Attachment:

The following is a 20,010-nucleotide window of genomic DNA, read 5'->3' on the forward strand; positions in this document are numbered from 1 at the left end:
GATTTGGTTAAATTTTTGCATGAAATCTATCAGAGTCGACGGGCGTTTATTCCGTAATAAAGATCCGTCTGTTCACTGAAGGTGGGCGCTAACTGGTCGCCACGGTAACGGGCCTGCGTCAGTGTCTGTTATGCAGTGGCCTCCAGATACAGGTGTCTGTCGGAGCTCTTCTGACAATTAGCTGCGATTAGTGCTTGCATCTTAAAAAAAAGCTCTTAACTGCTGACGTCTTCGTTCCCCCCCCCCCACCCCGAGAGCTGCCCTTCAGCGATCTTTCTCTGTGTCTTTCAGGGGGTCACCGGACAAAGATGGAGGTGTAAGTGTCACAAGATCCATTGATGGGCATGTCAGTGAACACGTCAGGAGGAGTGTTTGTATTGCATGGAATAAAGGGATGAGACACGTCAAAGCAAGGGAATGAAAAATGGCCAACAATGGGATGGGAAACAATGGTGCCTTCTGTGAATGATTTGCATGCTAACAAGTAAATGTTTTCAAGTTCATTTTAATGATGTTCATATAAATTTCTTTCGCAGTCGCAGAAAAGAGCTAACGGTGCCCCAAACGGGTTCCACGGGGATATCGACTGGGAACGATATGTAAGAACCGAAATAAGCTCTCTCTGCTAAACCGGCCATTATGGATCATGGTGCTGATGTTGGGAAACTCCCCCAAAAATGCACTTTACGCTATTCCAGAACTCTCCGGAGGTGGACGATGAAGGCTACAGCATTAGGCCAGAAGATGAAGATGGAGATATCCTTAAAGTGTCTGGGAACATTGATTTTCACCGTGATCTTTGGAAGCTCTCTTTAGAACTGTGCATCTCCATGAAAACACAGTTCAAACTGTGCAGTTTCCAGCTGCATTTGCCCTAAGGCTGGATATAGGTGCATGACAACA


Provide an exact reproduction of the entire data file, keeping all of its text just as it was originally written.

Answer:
The following is a 20,010-nucleotide window of genomic DNA, read 5'->3' on the forward strand; positions in this document are numbered from 1 at the left end:
GATTTGGTTAAATTTTTGCATGAAATCTATCAGAGTCGACGGGCGTTTATTCCGTAATAAAGATCCGTCTGTTCACTGAAGGTGGGCGCTAACTGGTCGCCACGGTAACGGGCCTGCGTCAGTGTCTGTTATGCAGTGGCCTCCAGATACAGGTGTCTGTCGGAGCTCTTCTGACAATTAGCTGCGATTAGTGCTTGCATCTTAAAAAAAAGCTCTTAACTGCTGACGTCTTCGTTCCCCCCCCCCCACCCCGAGAGCTGCCCTTCAGCGATCTTTCTCTGTGTCTTTCAGGGGGTCACCGGACAAAGATGGAGGTGTAAGTGTCACAAGATCCATTGATGGGCATGTCAGTGAACACGTCAGGAGGAGTGTTTGTATTGCATGGAATAAAGGGATGAGACACGTCAAAGCAAGGGAATGAAAAATGGCCAACAATGGGATGGGAAACAATGGTGCCTTCTGTGAATGATTTGCATGCTAACAAGTAAATGTTTTCAAGTTCATTTTAATGATGTTCATATAAATTTCTTTCGCAGTCGCAGAAAAGAGCTAACGGTGCCCCAAACGGGTTCCACGGGGATATCGACTGGGAACGATATGTAAGAACCGAAATAAGCTCTCTCTGCTAAACCGGCCATTATGGATCATGGTGCTGATGTTGGGAAACTCCCCCAAAAATGCACTTTACGCTATTCCAGAACTCTCCGGAGGTGGACGATGAAGGCTACAGCATTAGGCCAGAAGATGAAGATGGAGATATCCTTAAAGTGTCTGGGAACATTGATTTTCACCGTGATCTTTGGAAGCTCTCTTTAGAACTGTGCATCTCCATGAAAACACAGTTCAAACTGTGCAGTTTCCAGCTGCATTTGCCCTAAGGCTGGATATAGGTGCATGACAACA